Review: Sadie, by Courtney Summers

sadie courtney summers

Rating: ★★★★☆

Genres: Young Adult Thriller, Mystery, Contemporary

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When Sadie finds out her sister Mattie has been murdered, her world falls apart. There was precious little in her life to make it worth it, and now with Mattie gone, nothing will stop her from getting revenge on the man who killed her. Told in a podcast style as the journalist West McCray investigates and tells the story of Sadie and Mattie, its unique story-telling is great to listen to.

Sadie was a book I had both high and low expectations on: I’d heard the audiobook was amazing, but I hadn’t heard more on the blurb than that, so I hardly knew what the book was even about when I started it. It took me a good third of the book to really get into it – while the narration IS fantastic, Sadie’s character starts out as basically nothing but anger and thinking she’s super dangerous and is going to kill a man, but nothing in her really inspired me to believe she WAS dangerous or anything more than her anger. But as the book progresses, and her character gets fleshed out a lot more, along with the complicated, imperfect people in her life telling their sides of the story, my heart started aching for her, for all she went through and all she lost. Continue reading

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Review: The Muse, by Jessie Burton

The Muse Jessie Burton

Rating: ★★★★☆

Genres: Historical Fiction, Mystery

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If it wasn’t for the blogging community, I would not have read this gem! If you saw my review of The Miniaturist, you know by now that I didn’t enjoy it at all. So I would not have picked up The Muse without reading such positive things about it.

The story starts in 1967, following Odelle as she received a unique offer to work as a typist, the first job offer since she came to London five years before that is anywhere close to her studies and abilities. When she comes across a peculiar painting, she has no idea of the mystery, hope, dreams and heartbreak that come with its history – but Odelle is now involved in its secrets, too.

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Review: The Secret History, by Donna Tartt

the secret history donna tartt

Rating: ★★★☆☆

Genres: Contemporary Fiction, Mystery

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The Secret History is the story of Richard Papen, a student who finds himself charmed by the small group of professor Julian Morrow studying classics  at University. Slowly, Richard is consumed by their intensity and slips into their obsessions and betrayal.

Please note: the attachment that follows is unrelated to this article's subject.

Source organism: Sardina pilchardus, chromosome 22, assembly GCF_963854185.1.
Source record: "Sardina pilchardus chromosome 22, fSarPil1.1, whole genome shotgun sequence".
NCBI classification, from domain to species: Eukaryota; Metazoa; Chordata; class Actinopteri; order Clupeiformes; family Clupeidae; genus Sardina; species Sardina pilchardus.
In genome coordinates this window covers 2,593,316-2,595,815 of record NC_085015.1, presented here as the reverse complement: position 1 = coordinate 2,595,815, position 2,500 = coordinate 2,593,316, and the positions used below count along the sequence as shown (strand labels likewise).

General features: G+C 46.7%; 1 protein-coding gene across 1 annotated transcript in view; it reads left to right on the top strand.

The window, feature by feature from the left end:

I’ve been wanting to read this book for a while, and I’ve read so many mixed reviews I was terribly curious. I read If We Were Villains, which was compared a lot to this, so and which I enjoyed, but thought I’d enjoy it more if it had been an adult novel instead. After reading The Secret History, I definitely see the similarities and I’m quite glad I picked it up! Continue reading

eARC Review: Miracle Creek, by Angie Kim

miracle creek angie kimRating: ★★★★☆

Genres: Mystery

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This was one of the books published in 2019 that I was looking most forward to reading! It’s a mystery novel with a thriller-like pacing, so gripping I almost fell on my face reading it while going home. I just needed to know what happened next.

In the small town of Miracle Creek, the Yoos run the Miracle Submarine, an alternative medical treatment to promote healing of the body by breathing pure oxygen. When the submarine one day explodes and two people died, secrets threaten to come to surface during the trial. Did Elizabeth plan to murder her own child?

This court mystery is absolutely enthralling. There was a surprising depth of humanity in the book, which talks a lot about immigration and fitting in, about autism, about the difficulties of being a parent to a disabled child and the joys of it, too. Even infertility is discussed honestly. I was absorbed by the story and read this in one day. I loved the multiple POV, which gave each character such depth. A really, really great book that I highly recommend!

 

Review: Daughter of the Burning City, by Amanda Foody

daughter of the burning city amanda foody

Rating: ★★★☆☆

Genres: Fantasy, Murder Mystery, Romance, Young Adult

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Daughter of the Burning City is the story of Sorina, a girl who sees without eyes and has the power to create illusions a person can even touch and hear. Gomorrah, the wandering city she has lived in her whole life, is full of wonder, magic and danger. When a murderer starts killing her family, Sorina must find out who is behind this and why. To do that, she allies with Luca, the boy who cannot die, no matter how gruesome the attempts to his life. Is he trustworthy? Will she be able to keep her family safe? As impending war approaches, Sorina knows she must trade with care, but cannot help slowly coming to trust and befriend Luca. Continue reading